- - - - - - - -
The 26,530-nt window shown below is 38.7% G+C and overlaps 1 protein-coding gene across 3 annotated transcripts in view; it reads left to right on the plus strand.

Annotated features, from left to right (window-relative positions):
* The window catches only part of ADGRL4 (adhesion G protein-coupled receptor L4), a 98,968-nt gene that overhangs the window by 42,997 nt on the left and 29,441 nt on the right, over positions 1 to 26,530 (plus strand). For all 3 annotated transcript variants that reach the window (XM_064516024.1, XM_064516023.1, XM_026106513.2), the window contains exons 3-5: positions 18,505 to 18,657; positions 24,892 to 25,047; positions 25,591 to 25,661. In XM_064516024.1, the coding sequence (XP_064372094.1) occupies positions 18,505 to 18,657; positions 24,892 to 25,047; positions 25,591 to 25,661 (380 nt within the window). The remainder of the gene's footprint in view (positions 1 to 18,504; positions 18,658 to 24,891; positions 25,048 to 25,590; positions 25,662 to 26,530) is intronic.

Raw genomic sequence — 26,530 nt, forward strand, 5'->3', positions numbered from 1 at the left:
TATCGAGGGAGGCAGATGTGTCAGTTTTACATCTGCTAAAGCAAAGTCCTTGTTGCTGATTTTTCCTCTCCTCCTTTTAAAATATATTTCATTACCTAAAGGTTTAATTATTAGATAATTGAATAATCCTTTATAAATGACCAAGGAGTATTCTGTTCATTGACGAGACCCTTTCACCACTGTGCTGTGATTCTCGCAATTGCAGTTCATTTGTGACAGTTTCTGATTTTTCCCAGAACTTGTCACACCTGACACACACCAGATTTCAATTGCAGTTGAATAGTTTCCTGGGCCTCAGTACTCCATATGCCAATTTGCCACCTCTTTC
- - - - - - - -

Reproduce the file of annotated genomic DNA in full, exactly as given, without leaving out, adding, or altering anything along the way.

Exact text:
The 26,530-nt window shown below is 38.7% G+C and overlaps 1 protein-coding gene across 3 annotated transcripts in view; it reads left to right on the plus strand.

Annotated features, from left to right (window-relative positions):
* The window catches only part of ADGRL4 (adhesion G protein-coupled receptor L4), a 98,968-nt gene that overhangs the window by 42,997 nt on the left and 29,441 nt on the right, over positions 1 to 26,530 (plus strand). For all 3 annotated transcript variants that reach the window (XM_064516024.1, XM_064516023.1, XM_026106513.2), the window contains exons 3-5: positions 18,505 to 18,657; positions 24,892 to 25,047; positions 25,591 to 25,661. In XM_064516024.1, the coding sequence (XP_064372094.1) occupies positions 18,505 to 18,657; positions 24,892 to 25,047; positions 25,591 to 25,661 (380 nt within the window). The remainder of the gene's footprint in view (positions 1 to 18,504; positions 18,658 to 24,891; positions 25,048 to 25,590; positions 25,662 to 26,530) is intronic.

Raw genomic sequence — 26,530 nt, forward strand, 5'->3', positions numbered from 1 at the left:
TATCGAGGGAGGCAGATGTGTCAGTTTTACATCTGCTAAAGCAAAGTCCTTGTTGCTGATTTTTCCTCTCCTCCTTTTAAAATATATTTCATTACCTAAAGGTTTAATTATTAGATAATTGAATAATCCTTTATAAATGACCAAGGAGTATTCTGTTCATTGACGAGACCCTTTCACCACTGTGCTGTGATTCTCGCAATTGCAGTTCATTTGTGACAGTTTCTGATTTTTCCCAGAACTTGTCACACCTGACACACACCAGATTTCAATTGCAGTTGAATAGTTTCCTGGGCCTCAGTACTCCATATGCCAATTTGCCACCTCTTTC